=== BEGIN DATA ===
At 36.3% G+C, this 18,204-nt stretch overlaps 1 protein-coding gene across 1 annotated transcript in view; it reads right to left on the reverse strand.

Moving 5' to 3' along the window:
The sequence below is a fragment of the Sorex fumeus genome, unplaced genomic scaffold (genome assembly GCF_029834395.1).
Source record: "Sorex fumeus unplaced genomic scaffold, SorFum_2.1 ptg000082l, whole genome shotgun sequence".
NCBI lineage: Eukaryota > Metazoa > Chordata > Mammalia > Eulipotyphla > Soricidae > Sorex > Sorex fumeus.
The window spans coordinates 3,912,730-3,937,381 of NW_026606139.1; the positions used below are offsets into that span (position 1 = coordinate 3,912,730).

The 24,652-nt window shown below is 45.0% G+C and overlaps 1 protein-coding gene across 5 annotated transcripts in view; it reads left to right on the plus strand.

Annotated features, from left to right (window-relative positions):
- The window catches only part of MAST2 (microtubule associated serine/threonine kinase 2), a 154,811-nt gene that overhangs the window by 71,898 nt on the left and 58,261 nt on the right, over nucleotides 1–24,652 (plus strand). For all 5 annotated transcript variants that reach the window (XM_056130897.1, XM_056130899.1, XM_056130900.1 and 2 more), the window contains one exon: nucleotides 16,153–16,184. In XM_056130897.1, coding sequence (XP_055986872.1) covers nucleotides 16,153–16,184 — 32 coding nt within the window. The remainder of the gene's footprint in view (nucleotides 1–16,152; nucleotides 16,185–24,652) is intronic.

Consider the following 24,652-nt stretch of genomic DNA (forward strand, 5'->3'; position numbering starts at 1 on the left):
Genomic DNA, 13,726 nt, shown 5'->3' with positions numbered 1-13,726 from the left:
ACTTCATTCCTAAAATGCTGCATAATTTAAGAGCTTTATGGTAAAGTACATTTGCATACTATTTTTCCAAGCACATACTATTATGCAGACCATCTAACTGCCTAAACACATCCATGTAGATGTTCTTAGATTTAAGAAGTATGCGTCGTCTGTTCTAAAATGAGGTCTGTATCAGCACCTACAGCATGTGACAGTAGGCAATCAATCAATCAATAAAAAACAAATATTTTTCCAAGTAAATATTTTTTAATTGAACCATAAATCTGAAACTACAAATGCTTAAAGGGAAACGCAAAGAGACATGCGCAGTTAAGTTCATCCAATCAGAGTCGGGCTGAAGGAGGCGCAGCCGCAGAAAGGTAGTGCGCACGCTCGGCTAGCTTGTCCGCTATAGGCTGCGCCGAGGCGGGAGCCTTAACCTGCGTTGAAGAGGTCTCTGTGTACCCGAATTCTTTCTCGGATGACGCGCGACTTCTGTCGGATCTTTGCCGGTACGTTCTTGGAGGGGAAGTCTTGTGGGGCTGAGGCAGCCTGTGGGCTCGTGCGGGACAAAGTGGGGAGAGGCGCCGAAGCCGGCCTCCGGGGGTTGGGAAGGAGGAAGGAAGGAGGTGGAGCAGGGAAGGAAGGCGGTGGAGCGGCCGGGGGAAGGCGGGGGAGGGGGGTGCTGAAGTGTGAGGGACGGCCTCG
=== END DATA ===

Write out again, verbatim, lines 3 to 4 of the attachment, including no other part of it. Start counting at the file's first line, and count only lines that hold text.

The sequence below is a fragment of the Sorex fumeus genome, unplaced genomic scaffold (genome assembly GCF_029834395.1).
Source record: "Sorex fumeus unplaced genomic scaffold, SorFum_2.1 ptg000082l, whole genome shotgun sequence".